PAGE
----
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July 22nd, 2017

Insight

Up from politics

Paul Greenberg

By Paul Greenberg

Published May 10, 2016

 Up from politics William F. Buckley on "Firing Line".

When it's not Trumpism that threatens to overwhelm whatever's left of the Republican Party and American conservatism in general, it's just plain old-fashioned doom and gloom. The mourning period for the late, great but over-lamented William F. Buckley seems endless. But now it's time to say goodbye to all that, put away the mourning coat and widow's weeds, and return to life. Mr. Buckley's cherished memory, however fond we may be of it, still casts a pall over his party, not to say the whole right side of American politics and culture.

It's time to move on. But conservatives seem stuck in an age that has passed us by and can't seem to get out of our post-Buckley rut, which is good news only for the kind of gleeful gliberals who are riding high these days astride the Democratic Party and propose to ride even higher. For instead of letting loose with a battle cry of freedom, many of us seem reluctant to raise our voices above a whisper. Maybe because we're too busy bemoaning our fate.

Just take a glance at "The Coming Conservative Dark Age" in the current issue of Commentary magazine, which used to be a beacon of light but now can echo only the darkest fears about the future, if any, of the conservative movement, which now has seemed to stop moving entirely.

Part of the reason for this immobility is that great leaders don't just shape history. They can freeze it in their own much adored image, reducing it to an endless repetition of what has been without allowing their followers to consider what might yet be.

Such a leader of thought and style, in Commentary's words, was William F. Buckley with "his wit, his intelligence, his charisma and his panache." How long has it been since anyone used the word panache in connection with a conservative leader? Ages. You might as well describe old Jeremiah as happy-go-lucky. They didn't call his prophecies jeremiads for nothing in his biblical times.

Mr. Buckley's death at 82 in 2008 deprived not only American conservatives but all Americans of something else: His authority. And we need it now more than ever. Few things would be more welcome on the American scene whether right, left or center than a good, thorough culling -- a ruthless purge of positively Stalinist dimensions.

To quote Commentary's back-of-the-book piece on the state of the American Media-ocracy: "By exiling anti-Semites, Birchers and anti-American reactionaries from its pages, (Buckley's National Review) determined which conservative arguments were legitimate and which were not. ... And Buckley did more than exorcise demons. He welcomed converts. When a group of anti-Communist liberals began to drift from the Democratic Party in the late 1960s and early 1970s, Buckley and company lowered the drawbridge and welcomed the neoconservatives to the castle. 'Come on in,' National Review editorialized, 'the water's fine.' "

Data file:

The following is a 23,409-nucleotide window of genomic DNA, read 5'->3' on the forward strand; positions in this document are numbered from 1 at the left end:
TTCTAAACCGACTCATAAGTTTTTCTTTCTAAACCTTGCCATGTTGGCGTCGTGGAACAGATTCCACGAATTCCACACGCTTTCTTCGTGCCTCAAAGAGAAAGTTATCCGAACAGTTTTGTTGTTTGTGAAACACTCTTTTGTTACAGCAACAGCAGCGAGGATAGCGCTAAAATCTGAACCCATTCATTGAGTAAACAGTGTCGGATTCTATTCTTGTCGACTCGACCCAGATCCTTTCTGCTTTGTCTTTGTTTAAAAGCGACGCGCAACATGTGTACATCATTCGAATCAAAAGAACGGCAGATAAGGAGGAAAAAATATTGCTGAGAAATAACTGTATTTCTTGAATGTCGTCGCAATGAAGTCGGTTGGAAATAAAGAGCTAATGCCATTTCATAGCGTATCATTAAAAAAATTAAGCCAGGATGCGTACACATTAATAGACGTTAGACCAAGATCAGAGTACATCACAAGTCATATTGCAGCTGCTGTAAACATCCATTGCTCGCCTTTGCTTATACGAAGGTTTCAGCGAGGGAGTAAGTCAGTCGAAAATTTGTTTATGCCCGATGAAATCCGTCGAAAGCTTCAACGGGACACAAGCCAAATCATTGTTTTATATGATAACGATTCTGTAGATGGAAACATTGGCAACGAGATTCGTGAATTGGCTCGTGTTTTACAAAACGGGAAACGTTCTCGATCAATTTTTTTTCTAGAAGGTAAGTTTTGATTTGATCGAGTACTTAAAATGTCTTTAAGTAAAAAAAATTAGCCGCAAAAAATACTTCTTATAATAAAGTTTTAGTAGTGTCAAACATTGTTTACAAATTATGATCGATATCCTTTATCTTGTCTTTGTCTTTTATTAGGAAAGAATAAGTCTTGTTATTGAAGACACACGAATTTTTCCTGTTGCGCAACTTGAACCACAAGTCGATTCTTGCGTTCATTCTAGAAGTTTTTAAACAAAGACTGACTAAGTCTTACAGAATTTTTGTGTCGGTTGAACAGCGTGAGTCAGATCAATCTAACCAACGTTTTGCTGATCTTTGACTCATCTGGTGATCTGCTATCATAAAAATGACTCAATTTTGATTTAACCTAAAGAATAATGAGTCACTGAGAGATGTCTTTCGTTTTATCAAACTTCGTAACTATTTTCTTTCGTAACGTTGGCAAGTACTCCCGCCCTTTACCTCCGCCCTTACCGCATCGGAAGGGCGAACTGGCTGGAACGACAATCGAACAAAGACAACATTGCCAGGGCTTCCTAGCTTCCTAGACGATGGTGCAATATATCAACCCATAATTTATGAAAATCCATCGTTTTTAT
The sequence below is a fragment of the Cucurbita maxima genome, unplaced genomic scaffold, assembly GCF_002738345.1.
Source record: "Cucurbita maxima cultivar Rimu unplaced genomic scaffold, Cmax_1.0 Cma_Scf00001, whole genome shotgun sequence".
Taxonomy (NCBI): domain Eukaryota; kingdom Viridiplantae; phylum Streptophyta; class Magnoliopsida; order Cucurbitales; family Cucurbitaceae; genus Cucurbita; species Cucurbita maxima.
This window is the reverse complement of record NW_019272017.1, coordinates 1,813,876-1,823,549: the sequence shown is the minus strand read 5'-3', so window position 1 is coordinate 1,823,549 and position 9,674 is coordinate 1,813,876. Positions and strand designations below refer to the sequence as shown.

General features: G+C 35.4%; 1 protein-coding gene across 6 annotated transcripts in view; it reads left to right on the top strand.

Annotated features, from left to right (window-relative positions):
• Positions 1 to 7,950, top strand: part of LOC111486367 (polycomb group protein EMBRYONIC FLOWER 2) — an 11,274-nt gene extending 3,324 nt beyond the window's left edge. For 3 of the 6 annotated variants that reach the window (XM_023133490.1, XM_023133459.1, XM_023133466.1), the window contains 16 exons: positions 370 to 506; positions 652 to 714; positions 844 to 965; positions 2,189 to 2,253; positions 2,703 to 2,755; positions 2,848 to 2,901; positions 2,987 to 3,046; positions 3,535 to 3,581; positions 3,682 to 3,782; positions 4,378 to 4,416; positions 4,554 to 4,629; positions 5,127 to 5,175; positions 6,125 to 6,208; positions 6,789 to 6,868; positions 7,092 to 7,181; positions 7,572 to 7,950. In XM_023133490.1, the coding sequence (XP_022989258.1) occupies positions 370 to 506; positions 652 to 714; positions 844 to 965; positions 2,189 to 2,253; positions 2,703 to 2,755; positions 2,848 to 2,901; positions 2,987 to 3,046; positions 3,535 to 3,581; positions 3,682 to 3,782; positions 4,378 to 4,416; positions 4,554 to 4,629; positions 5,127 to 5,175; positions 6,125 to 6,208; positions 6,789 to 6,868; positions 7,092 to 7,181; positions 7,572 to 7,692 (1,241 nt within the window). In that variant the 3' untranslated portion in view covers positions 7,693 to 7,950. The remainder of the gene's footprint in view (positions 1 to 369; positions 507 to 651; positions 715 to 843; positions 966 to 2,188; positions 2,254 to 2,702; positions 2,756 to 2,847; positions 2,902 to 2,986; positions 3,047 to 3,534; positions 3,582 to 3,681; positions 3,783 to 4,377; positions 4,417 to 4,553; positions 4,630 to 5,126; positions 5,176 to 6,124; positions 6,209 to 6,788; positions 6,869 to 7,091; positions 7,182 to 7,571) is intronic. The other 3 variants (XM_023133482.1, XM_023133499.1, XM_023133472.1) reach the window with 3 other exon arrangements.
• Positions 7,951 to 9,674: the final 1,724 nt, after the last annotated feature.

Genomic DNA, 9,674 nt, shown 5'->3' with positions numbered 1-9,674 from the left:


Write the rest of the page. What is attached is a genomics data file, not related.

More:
In short, Bill Buckley was a gatekeeper of ideas. But now not only is the gatekeeper gone, but the gates, the ideas and everything else. In their place the political barbarians are not just in the streets but everywhere -- as far as the eye can see. It is all just a political wasteland littered with the remains of what used to be a lively, flourishing, argumentative culture.

Of course Mr. Buckley and company were elitists. There can be no society without an elite to lead, criticize and generally guide it if it is to remain a society instead of a madhouse. But now the mob is everywhere. And as always its noisome presence is but the precursor to oppression, persecution and tyranny in general.

Once upon a time there were creatures called moderate or Eisenhower Republicans, a breed that did more than just repeat the Trumpian delusions of their time. They came, they saw, they conquered the ideological fixations of their age and marched on to victory.

But look around now. Not an Eisenhower in sight -- that is, someone the American people would follow whose good sense beckoned them on to victory, usually by a landslide. Think of Ike's mile-wild grin, the way he exuded cheer and good will. We liked Ike and so did the whole country, if with the exception of a few intellectual snobs who didn't know any better and didn't care to learn. Eggheads they were dubbed, and just as easily shattered.

For now all is in crazy-quilt abeyance as the country waits for sanity to return. So it has been since ancient times and so it will be again if the ancients had it right about history's being cyclical. And once again the mob needs to be dispelled, not welcomed. And the best way to do that is to find a way up from politics.

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Paul Greenberg is the Pulitzer-winning editorial page editor of the Arkansas Democrat-Gazette.

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